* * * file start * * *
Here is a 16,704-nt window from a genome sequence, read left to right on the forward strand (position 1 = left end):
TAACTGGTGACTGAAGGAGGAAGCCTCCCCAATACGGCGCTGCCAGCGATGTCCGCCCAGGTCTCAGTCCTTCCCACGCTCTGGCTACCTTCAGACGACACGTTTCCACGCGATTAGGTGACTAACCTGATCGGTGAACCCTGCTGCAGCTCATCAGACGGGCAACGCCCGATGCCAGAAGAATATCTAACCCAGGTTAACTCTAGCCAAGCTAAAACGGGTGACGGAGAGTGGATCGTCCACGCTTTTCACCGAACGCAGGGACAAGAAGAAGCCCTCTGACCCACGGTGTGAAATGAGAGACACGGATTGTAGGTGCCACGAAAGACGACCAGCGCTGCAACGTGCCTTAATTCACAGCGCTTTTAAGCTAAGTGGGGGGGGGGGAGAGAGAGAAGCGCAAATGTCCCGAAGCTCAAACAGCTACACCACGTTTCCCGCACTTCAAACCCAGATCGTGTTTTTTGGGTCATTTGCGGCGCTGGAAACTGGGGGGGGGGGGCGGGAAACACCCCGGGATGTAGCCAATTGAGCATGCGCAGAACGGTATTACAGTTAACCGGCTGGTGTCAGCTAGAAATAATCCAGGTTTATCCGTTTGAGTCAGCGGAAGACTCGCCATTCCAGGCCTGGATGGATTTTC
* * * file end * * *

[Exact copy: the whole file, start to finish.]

Here is a 16,704-nt window from a genome sequence, read left to right on the forward strand (position 1 = left end):
TAACTGGTGACTGAAGGAGGAAGCCTCCCCAATACGGCGCTGCCAGCGATGTCCGCCCAGGTCTCAGTCCTTCCCACGCTCTGGCTACCTTCAGACGACACGTTTCCACGCGATTAGGTGACTAACCTGATCGGTGAACCCTGCTGCAGCTCATCAGACGGGCAACGCCCGATGCCAGAAGAATATCTAACCCAGGTTAACTCTAGCCAAGCTAAAACGGGTGACGGAGAGTGGATCGTCCACGCTTTTCACCGAACGCAGGGACAAGAAGAAGCCCTCTGACCCACGGTGTGAAATGAGAGACACGGATTGTAGGTGCCACGAAAGACGACCAGCGCTGCAACGTGCCTTAATTCACAGCGCTTTTAAGCTAAGTGGGGGGGGGGGAGAGAGAGAAGCGCAAATGTCCCGAAGCTCAAACAGCTACACCACGTTTCCCGCACTTCAAACCCAGATCGTGTTTTTTGGGTCATTTGCGGCGCTGGAAACTGGGGGGGGGGGGCGGGAAACACCCCGGGATGTAGCCAATTGAGCATGCGCAGAACGGTATTACAGTTAACCGGCTGGTGTCAGCTAGAAATAATCCAGGTTTATCCGTTTGAGTCAGCGGAAGACTCGCCATTCCAGGCCTGGATGGATTTTC